It is fitting that at the beginning of this novel a reference is made to Dickens' Oliver Twist. Fingersmith is a novel descended from Dickens voluminous library as well as much 19th century sensualist fiction. Waters skilled use of language to evoke characters and a sense of place through physical detail and psychological mapping of experience is a distinct characteristic of this descent. She also has a tremendous ability to use fabulous names such as (Mrs Sucksby and Miss Bacon) as Dickens did to mark poignant traits of her characters.
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4 of 4 people found the following review helpful By Brida TOP 500 REVIEWERVINE VOICE on 29 Dec 2007
Format: Paperback
This is the second book by Waters that I have read; the first being AFFINITY. And although I did enjoy FINGERSMITH, it did not captivate me as AFFINITY did.

The story is about a young girl, Susna Trinder. An orphan, her family now consists of pickpockets and thieves. In absence of a mother, Mrs Sucksby, has provided Susan with the love and care - if not sometimes harshly - that Susan would otherwise have gone without.
Susan's life changes when one of the petty thieves, known as Gentleman, comes to her with a suggestion of how they can do a job together. And, if they are successful, it would mean that Susan would make her fortune.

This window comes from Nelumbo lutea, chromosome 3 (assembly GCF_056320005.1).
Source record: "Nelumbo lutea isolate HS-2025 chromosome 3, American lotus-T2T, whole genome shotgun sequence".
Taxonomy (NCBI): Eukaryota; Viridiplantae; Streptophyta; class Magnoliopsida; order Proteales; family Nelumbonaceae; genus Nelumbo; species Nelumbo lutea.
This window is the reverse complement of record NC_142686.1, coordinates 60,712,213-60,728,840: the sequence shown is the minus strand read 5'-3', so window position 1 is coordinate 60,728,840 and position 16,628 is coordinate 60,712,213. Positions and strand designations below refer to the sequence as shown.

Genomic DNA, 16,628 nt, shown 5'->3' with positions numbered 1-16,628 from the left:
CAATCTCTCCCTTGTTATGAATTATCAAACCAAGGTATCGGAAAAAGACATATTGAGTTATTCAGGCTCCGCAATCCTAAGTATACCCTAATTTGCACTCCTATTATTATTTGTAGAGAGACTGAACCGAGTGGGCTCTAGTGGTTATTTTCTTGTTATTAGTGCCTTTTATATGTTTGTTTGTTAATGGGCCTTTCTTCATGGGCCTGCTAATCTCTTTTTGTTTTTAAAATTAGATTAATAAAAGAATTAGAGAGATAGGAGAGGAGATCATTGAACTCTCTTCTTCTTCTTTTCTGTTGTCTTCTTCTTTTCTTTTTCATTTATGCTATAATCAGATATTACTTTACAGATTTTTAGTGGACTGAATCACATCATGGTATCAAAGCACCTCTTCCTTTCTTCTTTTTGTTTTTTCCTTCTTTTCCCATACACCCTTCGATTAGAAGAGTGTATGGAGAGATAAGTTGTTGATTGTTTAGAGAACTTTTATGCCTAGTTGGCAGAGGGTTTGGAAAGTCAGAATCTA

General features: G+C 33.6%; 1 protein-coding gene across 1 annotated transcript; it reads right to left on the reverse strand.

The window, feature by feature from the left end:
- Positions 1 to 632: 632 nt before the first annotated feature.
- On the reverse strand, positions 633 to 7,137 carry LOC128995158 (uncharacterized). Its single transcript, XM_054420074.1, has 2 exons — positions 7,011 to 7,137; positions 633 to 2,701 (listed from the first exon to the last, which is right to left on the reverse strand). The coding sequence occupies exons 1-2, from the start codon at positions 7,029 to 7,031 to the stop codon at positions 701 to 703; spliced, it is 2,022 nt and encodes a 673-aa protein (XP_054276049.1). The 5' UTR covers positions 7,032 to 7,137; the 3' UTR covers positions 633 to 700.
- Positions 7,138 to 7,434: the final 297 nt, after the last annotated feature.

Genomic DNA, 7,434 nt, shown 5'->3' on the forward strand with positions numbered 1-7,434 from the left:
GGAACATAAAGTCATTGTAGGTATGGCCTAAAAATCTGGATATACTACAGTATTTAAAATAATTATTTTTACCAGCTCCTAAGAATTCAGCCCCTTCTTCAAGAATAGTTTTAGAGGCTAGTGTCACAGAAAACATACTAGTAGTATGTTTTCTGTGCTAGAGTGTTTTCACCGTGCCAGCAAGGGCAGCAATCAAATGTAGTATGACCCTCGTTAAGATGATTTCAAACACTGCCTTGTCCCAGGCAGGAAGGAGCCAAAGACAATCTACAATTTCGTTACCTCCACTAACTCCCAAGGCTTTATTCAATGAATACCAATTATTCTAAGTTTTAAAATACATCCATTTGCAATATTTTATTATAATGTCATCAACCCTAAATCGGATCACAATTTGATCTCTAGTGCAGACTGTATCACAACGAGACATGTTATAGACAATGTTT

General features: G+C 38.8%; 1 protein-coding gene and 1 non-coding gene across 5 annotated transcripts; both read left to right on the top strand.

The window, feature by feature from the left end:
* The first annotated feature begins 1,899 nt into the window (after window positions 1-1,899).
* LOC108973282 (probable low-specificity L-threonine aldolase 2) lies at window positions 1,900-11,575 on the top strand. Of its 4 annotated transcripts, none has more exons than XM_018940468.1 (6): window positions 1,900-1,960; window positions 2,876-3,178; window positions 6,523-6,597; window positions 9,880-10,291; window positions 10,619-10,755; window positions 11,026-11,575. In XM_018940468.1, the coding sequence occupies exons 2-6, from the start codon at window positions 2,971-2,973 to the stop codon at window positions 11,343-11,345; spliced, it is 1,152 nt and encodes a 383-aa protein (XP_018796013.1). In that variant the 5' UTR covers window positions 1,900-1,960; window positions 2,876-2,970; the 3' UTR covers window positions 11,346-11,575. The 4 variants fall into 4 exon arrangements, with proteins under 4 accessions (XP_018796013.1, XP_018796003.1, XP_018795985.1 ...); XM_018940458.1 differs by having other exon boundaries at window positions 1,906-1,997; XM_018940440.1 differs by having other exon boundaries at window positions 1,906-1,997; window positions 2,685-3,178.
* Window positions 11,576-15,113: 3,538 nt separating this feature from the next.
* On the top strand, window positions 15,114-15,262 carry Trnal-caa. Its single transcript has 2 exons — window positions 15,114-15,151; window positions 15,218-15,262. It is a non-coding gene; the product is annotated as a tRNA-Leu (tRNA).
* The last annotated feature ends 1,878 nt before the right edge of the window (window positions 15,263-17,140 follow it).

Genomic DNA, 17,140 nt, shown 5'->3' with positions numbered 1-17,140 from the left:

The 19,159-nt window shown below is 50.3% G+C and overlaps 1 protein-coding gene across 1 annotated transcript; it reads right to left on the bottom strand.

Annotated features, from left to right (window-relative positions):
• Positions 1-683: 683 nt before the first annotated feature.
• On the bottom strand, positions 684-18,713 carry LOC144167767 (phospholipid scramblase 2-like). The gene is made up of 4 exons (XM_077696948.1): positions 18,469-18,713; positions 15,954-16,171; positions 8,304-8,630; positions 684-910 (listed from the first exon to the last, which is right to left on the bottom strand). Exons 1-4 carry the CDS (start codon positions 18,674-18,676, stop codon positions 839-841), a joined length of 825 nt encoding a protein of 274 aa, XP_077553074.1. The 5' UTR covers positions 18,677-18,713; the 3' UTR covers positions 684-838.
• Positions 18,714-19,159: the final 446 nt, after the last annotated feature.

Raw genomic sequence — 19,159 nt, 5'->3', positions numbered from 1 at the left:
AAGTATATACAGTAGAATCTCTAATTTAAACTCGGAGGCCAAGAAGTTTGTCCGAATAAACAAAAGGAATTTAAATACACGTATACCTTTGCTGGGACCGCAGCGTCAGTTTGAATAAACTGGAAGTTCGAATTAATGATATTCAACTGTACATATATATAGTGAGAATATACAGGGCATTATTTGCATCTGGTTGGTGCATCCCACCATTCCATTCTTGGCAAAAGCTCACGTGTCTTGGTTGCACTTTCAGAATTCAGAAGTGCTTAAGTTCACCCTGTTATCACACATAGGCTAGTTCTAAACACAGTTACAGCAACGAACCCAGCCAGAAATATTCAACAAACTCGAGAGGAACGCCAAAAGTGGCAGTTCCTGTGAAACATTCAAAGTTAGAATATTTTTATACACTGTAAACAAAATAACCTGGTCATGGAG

The plan is for Susan to become maid to a young woman who has a large fortune. Gentleman shall make this lady fall in love with him, marry her, and then they shall get her installed in a madhouse, thereby leaving them with her wealth.
Yet plans and fate have other ideas. And in the world of thieves and misfits, who can you truly trust?

Once again, FINGERSMITH, is a great read, set in Victorian England. Waters has a way of creating the atmosphere so well that you are drawn into the world of the characters, sensing how they feel and think about what happens to them.
Like the shadowy world that Waters has created, FINGERSMITH, does feel dense. Although this achieves insight into the indidvidual characters, it can also make some parts of the novel seem more static. There were certain sections that I wanted to rush so that I could get back to more exciting parts of the story. However, this does not detract from the fact that Waters has once again produced a brilliant story, perfect for those times when you need a bit of escapism.